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Cardiovascular Disease |

Ruptured Sinus of Valsalva Aneurysm: How Deadly Can It Be?

Khalid Sherani, MD; Hineshkumar Upadhyay, MD; Abhay Vakil, MD; Kelly Cervellione, MS; Sudheer Chauhan, MD; Mohammad Babury, MD
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Jamaica Hospital Medical Center, Jamaica, NY


Chest. 2014;146(4_MeetingAbstracts):112A. doi:10.1378/chest.1991542
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Abstract

SESSION TITLE: Cardiovascular Student/Resident Case Report Posters I

SESSION TYPE: Medical Student/Resident Case Report

PRESENTED ON: Tuesday, October 28, 2014 at 01:30 PM - 02:30 PM

INTRODUCTION: Ruptured aortic sinus aneurysm, also known as aneurysm of the sinus of valsalva (SVA) has been described as a cause of hemopericardium and cardiac temponade in less than 1% cases. Isolated aneurysms are usually asymptomatic unless complicated by rupture. Most commonly SVA ruptures into the right atrium or ventricle with pericardium being one of the less commonly involved sites. Such ruptures are usually lethal requiring immediate surgical intervention. We report the case of an adult female presenting with sudden-onset chest pain and shock. Examination findings and imaging studies confirmed the presence of hemopericardium. Subsequent autopsy studies confirmed an isolated rupture of SVA.

CASE PRESENTATION: A 50-year-old hypertensive, smoker female presented with sudden onset retrosternal chest pain for 1 hour. She denied any cough, fever, vomiting or recent trauma to the chest wall. On physical examination the patient was in severe distress with hypotension (70/50 mm Hg). Cardiac examination revealed muffled heart sounds with an elevated JVD. Examination of other systems was unremarkable. A 12-lead electrocardiogram showed electrical alterans (Fig. 1). Radiology studies showed bilateral clear lung fields with cardiomegaly (Fig. 2). The patient was treated with aggressive hydration. A bedside echocardiogram followed by emergency pericardiocentesis was being considered. In the meantime, patient developed cardiac arrest. The patient expired despite of aggressive resuscitative measures. Subsequent autopsy confirmed the presence of hemopericardium and an isolated right aortic sinus SVA that ruptured into the pericardium.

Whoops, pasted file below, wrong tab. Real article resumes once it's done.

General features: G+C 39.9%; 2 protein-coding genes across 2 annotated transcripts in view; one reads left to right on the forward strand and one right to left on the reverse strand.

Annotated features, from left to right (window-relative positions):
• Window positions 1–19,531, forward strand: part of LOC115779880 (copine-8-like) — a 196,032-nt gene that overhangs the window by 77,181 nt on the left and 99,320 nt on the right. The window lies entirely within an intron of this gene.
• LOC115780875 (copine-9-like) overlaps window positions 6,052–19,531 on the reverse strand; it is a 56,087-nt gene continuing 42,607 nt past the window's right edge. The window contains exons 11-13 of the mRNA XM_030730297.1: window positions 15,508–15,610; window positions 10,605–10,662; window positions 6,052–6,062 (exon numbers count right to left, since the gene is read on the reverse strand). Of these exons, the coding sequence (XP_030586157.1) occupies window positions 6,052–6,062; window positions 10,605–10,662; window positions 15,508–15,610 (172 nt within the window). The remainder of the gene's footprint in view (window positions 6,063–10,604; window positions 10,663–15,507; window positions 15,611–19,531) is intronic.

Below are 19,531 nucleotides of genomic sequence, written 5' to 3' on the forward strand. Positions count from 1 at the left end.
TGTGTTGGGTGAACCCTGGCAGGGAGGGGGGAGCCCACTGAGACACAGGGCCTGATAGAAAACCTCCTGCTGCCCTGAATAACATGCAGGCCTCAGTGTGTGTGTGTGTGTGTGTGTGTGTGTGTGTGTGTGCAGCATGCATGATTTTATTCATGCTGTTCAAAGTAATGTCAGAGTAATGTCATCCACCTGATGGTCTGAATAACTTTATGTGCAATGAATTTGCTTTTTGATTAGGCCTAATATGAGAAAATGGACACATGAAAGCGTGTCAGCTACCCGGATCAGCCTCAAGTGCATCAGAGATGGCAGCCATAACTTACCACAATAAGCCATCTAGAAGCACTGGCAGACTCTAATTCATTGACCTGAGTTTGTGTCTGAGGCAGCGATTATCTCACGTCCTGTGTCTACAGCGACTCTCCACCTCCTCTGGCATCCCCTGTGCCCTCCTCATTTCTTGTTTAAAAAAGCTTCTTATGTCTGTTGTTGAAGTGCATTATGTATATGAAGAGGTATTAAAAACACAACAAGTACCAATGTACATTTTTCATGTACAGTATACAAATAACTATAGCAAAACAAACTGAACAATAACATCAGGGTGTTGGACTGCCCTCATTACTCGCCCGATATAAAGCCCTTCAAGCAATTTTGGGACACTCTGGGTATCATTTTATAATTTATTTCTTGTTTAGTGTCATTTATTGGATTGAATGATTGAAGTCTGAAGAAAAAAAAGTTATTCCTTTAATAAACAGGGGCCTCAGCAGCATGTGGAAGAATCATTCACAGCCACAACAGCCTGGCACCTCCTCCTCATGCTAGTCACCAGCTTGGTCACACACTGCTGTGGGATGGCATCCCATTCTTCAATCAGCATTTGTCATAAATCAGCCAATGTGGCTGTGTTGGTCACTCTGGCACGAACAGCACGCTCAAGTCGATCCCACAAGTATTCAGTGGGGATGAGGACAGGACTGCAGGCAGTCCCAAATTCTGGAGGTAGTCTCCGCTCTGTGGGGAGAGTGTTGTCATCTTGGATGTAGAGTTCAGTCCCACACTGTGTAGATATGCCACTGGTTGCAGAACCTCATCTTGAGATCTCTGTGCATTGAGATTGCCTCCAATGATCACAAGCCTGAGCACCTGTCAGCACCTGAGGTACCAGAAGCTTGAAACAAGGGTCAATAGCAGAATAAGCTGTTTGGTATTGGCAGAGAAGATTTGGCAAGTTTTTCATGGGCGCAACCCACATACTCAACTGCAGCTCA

DISCUSSION: SVA is an extremely cardiac anomaly with an estimated incidence ranging from 0.1% to 3.5%. Congenital cases are usually associated with other cardiac defects with ventricular septal defect being the most common. Acquired cases are associated with infectious etiologies (syphilis, tuberculosis, endocarditis), trauma and degenerative disorders. Most of the cases remain asymptomatic or present with aortic insufficiency. As ruptured SVA is associated with high mortality, asymptomatic patients diagnosed with such aneurysms should be followed up closely by yearly transesophageal echocardiography. Prophylactic surgical correction is recommended to correct mortality and has good long term prognosis.

CONCLUSIONS: Ruptured SVA is a surgical emergency and rarely presents with hemopericardium. Immediate surgical intervention can be lifesaving and is the only recommended treatment in such cases. Thereby, all clinicians should be aware of this rare entity and its potential ways of presentations.

Reference #1: Ott D. Aneurysm of the sinus of Valsalva. Cardiac Surg Ann 2006; 9: 165-176

Reference #2: Vural KM, Sener E, Tasdemir O, Bayazit K. Approach to sinus of Valsalva aneurysms: a review of 53 cases. Eur J Cardio Thorac Surg 2001; 20:71-76

DISCLOSURE: The following authors have nothing to disclose: Khalid Sherani, Hineshkumar Upadhyay, Abhay Vakil, Kelly Cervellione, Sudheer Chauhan, Mohammad Babury

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